What Aretha Franklin Showed Us About Estate Planning

What Aretha Franklin Showed Us About Estate Planning


By now most people are aware of the recent passing of music legend Aretha Franklin. The loss of such an icon is always a sad thing. Not only was she a talented singer and performer, but she was also an inspiration off stage in areas such as the struggle for civil rights for all Americans.

Earlier in the week we learned of another fact, something less glamorous and exciting — that Mrs. Franklin never completed her estate plan.

An estate plan, by definition, is the legal process of deciding what happens to one’s property and assets after death.

This is important because if we do not make the choices of where things go after we die, then the state where our assets were titled will make that decision for us.

The role of transferring title after death falls to the probate court of each state, and each state has varying nuances in their probate laws.

We assume that celebrities and the wealthy have all of this stuff taken care of. We assume that people like Michael Jackson, Prince, Elvis Presley, Marilyn Monroe, and yes, Mrs. Franklin, would be surrounded by the best lawyers and accountants — the top advisors who would help them navigate these issues.

estate planning
Aretha Franklin watches during an NBA basketball game between the San Antonio Spurs and Detroit Pistons in Auburn Hills, Mich., Wednesday, Feb. 11, 2015. (AP Photo/Paul Sancya)

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The one thing that all of these named celebrities have in common is that they died without an
estate plan. Many people ask why.

Why wouldn’t they hire the right lawyers to draw up wills and trusts?

Why would they not deal with this so their families don’t fight over the money?

Why would they not have a plan that ensures that the income from royalties of their music and films goes to their heirs and loved ones, not back to the studios and record labels?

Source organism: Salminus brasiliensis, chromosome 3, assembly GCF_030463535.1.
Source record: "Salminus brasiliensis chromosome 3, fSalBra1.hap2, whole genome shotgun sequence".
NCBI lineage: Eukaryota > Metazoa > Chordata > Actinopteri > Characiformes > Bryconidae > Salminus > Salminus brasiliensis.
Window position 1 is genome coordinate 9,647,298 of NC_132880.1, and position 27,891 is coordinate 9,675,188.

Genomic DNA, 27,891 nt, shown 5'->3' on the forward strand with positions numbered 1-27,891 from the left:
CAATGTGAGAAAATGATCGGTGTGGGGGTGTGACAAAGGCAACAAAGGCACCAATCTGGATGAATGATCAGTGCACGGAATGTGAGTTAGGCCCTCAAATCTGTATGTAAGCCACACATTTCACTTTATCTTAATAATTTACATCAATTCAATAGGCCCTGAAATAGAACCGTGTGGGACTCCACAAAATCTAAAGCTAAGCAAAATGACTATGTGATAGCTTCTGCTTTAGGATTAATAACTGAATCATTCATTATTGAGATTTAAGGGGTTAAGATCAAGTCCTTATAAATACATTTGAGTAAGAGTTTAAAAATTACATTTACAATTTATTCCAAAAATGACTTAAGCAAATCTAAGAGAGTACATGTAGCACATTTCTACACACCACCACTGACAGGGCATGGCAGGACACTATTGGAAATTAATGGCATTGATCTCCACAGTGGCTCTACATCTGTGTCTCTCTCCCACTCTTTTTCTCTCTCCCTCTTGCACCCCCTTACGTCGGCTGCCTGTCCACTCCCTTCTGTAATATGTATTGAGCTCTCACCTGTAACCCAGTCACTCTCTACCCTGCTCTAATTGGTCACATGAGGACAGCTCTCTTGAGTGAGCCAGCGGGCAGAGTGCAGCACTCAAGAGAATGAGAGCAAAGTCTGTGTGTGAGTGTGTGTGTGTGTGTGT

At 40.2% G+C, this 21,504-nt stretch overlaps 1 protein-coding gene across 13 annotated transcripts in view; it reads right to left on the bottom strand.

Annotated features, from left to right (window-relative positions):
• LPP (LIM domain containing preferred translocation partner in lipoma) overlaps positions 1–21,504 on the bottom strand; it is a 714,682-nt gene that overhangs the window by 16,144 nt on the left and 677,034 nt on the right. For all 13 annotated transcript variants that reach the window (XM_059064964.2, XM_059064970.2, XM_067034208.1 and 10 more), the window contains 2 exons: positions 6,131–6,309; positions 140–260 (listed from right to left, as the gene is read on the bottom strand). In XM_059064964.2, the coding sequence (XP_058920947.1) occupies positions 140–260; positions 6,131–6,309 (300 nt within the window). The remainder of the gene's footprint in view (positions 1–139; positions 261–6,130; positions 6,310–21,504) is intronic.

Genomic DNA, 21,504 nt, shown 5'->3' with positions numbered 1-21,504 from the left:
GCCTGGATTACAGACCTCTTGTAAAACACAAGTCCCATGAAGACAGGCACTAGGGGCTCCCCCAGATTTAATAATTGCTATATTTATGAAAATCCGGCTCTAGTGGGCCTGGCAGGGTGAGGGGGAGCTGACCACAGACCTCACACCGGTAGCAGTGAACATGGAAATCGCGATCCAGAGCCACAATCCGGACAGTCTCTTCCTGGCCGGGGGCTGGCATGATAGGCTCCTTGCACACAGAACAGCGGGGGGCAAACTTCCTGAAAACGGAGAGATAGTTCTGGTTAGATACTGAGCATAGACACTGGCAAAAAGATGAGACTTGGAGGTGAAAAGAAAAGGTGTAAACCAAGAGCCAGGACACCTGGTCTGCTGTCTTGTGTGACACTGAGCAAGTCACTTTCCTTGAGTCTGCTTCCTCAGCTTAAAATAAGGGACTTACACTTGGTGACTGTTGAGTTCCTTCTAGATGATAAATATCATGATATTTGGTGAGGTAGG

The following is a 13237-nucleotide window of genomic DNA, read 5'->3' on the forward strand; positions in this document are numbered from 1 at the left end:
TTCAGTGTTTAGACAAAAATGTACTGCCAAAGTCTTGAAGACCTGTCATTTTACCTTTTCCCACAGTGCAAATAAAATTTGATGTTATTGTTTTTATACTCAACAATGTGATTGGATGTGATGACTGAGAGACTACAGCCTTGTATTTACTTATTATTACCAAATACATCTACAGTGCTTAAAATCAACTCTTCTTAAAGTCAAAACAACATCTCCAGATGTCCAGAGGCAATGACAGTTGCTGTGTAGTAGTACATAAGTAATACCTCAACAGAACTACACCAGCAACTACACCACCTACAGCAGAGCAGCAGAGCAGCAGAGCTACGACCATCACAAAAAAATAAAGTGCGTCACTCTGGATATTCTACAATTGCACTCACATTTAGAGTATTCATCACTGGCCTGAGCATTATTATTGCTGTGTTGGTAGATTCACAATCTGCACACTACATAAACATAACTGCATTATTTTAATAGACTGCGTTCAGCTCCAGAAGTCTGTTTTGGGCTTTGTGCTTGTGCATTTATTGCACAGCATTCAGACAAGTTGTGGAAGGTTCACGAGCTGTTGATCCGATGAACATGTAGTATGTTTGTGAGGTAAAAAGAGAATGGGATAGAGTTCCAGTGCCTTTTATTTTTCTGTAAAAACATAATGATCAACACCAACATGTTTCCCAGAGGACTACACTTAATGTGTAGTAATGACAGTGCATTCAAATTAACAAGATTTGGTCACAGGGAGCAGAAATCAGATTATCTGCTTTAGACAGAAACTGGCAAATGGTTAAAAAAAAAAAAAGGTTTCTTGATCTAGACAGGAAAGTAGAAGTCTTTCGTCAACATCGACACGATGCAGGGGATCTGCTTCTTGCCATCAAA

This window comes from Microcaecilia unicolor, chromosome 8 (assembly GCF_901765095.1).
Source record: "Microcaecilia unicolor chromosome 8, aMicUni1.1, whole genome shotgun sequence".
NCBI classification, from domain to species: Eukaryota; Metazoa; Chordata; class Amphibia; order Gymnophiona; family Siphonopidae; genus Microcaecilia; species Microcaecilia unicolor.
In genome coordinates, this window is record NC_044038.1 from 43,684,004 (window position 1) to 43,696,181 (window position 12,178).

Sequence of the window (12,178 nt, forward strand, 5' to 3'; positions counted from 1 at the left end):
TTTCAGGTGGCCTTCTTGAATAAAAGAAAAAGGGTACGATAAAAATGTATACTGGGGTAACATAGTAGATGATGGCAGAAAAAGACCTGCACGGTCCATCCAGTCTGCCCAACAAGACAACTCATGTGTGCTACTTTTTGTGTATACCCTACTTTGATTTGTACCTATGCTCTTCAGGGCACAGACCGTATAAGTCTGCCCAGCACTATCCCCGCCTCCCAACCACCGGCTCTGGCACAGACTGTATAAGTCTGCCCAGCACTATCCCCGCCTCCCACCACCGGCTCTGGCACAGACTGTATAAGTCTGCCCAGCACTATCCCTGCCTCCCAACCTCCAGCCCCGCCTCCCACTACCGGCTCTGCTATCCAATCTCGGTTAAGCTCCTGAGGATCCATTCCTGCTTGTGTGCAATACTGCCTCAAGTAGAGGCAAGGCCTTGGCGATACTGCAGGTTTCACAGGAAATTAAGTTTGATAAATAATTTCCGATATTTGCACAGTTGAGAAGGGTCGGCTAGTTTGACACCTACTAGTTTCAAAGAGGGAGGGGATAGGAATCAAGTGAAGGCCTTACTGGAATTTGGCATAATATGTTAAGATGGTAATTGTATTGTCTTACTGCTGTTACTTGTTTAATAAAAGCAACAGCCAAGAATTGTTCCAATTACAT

We will never know the answers since they are no longer here to tell us, but after being in the financial and estate planning industry for 17 years, I can assume one reason: They did not want to face the reality that they were going to die one day.

Mrs. Franklin had pancreatic cancer and she was of sound mind and spirit for years prior to her death.

In an article published by CNN soon after her death, one of her long-term attorneys said he had been pleading with her for the past few years to set up a trust. My guess is that she just didn’t want to face the fact that she was going to die. Many people have a hard time talking about death and how to deal with things when that time comes. However, the fighting that will ensue from the lack of having a plan may be worse than what Mrs. Franklin would have ever wished for her loved ones.

Not only will the fate of her assets be decided by the probate court, it will also all be made public. One benefit of having a trust is that it retains privacy and ones assets do not go through the probate court system.

The important thing for you as the reader to take away from this is that when it comes to your estate, the old saying rings true:

“If you fail to plan, you should plan to fail.”

Most people believe that one must reach a certain level of wealth before it is appropriate to do estate planning work. On the contrary, everyone should take this kind of planning seriously.

Most people will have retirement plans and life insurance at work, and if we add a home and sprinkle a few other assets in, it’s easy to see how things could get messy without a plan on how it should all be dealt with at death.

As part of the estate planning process, an attorney will draft what is called a living will. The living will contains things like a power of attorney (POA) and healthcare directives.

These are very important, as they allow you to name someone to act on your behalf in the event that you’ve become incapacitated. For example, if you’re in a car accident and didn’t die but are in a coma, who would make sure the bills are paid?

Tunde Ogunlana is a certified fund specialist and family wealth advisor at Axial Family Advisors